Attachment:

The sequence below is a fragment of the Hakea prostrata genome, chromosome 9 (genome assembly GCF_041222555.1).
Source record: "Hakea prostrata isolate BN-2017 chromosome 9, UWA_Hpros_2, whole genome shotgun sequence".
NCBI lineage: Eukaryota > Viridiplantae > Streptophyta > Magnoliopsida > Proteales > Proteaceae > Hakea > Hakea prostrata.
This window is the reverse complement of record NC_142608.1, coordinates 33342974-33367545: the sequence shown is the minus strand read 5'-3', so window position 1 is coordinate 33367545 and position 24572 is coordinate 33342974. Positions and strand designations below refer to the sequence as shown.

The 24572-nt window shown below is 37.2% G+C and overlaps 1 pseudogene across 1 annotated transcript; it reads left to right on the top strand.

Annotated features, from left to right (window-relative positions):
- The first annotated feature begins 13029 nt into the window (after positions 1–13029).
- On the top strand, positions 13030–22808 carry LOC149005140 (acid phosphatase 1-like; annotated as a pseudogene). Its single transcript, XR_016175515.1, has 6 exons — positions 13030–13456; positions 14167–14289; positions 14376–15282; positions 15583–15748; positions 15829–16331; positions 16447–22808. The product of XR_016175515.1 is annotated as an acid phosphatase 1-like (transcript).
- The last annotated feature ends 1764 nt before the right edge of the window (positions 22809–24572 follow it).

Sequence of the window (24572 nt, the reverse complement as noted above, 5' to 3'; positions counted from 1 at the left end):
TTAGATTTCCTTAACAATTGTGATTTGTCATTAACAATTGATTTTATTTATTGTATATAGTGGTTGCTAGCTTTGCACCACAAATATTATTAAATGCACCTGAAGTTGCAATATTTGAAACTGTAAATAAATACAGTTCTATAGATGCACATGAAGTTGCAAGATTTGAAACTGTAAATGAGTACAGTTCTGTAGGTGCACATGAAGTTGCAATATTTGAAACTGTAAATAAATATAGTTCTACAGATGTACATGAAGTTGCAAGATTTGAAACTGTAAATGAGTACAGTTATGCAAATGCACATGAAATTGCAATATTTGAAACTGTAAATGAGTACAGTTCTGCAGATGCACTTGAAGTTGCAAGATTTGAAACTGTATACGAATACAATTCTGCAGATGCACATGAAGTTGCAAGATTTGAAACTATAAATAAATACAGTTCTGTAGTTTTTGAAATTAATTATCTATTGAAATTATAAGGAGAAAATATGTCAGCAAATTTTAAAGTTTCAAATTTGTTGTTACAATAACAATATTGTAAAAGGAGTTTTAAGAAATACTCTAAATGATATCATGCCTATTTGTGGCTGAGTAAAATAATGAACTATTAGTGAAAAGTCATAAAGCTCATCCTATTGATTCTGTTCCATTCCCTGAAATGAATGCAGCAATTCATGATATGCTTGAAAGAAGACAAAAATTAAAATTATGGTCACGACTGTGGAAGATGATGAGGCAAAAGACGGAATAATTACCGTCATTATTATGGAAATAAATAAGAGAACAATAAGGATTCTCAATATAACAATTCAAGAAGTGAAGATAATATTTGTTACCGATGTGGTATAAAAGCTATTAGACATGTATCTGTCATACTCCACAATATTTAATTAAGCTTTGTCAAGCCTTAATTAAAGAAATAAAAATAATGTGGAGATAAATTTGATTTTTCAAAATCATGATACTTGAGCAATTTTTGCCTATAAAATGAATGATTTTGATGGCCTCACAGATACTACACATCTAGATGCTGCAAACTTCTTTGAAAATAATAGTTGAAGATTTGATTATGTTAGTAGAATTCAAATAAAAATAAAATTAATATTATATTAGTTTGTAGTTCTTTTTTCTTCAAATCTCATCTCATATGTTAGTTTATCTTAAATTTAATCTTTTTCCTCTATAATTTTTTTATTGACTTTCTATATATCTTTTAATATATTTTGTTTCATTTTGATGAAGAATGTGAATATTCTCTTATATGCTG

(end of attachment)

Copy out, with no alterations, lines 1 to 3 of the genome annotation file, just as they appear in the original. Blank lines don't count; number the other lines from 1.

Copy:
The sequence below is a fragment of the Hakea prostrata genome, chromosome 9 (genome assembly GCF_041222555.1).
Source record: "Hakea prostrata isolate BN-2017 chromosome 9, UWA_Hpros_2, whole genome shotgun sequence".
NCBI lineage: Eukaryota > Viridiplantae > Streptophyta > Magnoliopsida > Proteales > Proteaceae > Hakea > Hakea prostrata.